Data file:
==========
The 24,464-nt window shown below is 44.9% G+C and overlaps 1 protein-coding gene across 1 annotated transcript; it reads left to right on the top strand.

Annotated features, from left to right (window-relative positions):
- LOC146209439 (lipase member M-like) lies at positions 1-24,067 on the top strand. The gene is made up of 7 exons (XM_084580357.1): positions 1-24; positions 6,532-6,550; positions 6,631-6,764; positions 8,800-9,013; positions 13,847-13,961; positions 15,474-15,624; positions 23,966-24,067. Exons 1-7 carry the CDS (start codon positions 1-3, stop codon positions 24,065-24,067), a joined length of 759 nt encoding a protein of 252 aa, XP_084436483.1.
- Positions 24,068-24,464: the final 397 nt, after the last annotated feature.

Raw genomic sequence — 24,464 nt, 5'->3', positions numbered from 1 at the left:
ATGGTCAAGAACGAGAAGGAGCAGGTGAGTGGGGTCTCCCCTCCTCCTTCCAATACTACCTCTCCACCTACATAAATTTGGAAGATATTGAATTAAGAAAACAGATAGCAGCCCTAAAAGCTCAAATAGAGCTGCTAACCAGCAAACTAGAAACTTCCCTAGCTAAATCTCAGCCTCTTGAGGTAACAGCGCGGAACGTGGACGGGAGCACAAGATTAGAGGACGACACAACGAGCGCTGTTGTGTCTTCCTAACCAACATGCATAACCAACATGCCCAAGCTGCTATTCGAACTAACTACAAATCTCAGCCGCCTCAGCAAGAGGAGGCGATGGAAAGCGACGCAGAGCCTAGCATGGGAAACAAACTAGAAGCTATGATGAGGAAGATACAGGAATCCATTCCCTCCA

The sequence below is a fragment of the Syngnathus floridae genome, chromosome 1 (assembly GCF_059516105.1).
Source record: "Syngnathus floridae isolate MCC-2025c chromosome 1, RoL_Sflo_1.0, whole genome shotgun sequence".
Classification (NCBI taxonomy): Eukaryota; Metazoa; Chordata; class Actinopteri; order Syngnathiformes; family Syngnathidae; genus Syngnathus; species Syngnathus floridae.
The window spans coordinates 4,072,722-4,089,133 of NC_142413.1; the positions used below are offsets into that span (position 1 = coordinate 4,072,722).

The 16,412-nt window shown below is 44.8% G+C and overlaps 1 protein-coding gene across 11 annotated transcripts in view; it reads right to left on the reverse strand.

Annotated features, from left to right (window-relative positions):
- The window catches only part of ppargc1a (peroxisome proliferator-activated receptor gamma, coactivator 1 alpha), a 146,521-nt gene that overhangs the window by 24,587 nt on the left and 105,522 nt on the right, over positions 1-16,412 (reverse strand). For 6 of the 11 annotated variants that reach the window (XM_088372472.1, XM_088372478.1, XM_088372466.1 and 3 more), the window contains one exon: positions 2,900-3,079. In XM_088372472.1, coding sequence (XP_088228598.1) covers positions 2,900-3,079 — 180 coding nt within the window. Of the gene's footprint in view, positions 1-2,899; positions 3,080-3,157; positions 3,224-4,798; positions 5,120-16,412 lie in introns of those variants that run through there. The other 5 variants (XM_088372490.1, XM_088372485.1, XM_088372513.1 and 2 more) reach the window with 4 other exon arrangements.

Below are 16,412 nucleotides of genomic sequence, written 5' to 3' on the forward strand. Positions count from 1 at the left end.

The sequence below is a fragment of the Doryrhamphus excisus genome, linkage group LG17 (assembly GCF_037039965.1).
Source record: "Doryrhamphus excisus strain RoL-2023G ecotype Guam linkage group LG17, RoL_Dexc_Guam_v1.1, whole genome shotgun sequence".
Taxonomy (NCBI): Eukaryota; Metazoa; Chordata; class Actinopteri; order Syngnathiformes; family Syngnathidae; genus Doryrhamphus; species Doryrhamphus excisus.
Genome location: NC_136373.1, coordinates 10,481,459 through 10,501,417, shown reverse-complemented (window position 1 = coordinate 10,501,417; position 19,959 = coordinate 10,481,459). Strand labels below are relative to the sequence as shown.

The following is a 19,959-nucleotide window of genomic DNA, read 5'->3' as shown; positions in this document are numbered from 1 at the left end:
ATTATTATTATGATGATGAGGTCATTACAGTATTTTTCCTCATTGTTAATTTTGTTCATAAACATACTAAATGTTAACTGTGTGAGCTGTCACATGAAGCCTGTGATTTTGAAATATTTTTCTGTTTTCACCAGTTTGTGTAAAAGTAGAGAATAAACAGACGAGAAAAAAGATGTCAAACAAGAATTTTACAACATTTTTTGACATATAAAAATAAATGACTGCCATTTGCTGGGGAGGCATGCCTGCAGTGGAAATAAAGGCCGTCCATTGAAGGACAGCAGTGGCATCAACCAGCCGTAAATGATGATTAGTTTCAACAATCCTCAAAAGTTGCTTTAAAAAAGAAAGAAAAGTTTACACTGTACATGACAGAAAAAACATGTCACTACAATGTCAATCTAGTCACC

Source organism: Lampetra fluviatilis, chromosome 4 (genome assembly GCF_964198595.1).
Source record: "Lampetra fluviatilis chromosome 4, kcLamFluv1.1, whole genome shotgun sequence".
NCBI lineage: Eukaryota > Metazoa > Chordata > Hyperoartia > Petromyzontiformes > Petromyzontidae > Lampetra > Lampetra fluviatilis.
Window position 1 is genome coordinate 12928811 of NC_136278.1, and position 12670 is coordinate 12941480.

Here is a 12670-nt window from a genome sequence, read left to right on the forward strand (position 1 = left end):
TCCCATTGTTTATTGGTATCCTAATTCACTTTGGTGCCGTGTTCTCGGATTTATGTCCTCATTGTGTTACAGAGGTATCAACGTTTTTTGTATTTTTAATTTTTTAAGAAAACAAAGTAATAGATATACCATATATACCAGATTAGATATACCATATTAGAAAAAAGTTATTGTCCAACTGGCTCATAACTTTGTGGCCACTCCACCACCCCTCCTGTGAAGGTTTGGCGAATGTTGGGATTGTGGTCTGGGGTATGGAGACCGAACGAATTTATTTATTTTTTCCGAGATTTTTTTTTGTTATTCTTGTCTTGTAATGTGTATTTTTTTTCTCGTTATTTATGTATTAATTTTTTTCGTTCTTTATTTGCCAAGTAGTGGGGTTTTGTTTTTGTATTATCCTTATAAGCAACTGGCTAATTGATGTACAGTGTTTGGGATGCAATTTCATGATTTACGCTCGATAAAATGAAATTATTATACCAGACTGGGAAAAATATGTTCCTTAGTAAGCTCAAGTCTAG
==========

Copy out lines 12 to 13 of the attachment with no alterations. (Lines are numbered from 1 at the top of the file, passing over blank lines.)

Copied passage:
Annotated features, from left to right (window-relative positions):
- The window catches only part of ppargc1a (peroxisome proliferator-activated receptor gamma, coactivator 1 alpha), a 146,521-nt gene that overhangs the window by 24,587 nt on the left and 105,522 nt on the right, over positions 1-16,412 (reverse strand). For 6 of the 11 annotated variants that reach the window (XM_088372472.1, XM_088372478.1, XM_088372466.1 and 3 more), the window contains one exon: positions 2,900-3,079. In XM_088372472.1, coding sequence (XP_088228598.1) covers positions 2,900-3,079 — 180 coding nt within the window. Of the gene's footprint in view, positions 1-2,899; positions 3,080-3,157; positions 3,224-4,798; positions 5,120-16,412 lie in introns of those variants that run through there. The other 5 variants (XM_088372490.1, XM_088372485.1, XM_088372513.1 and 2 more) reach the window with 4 other exon arrangements.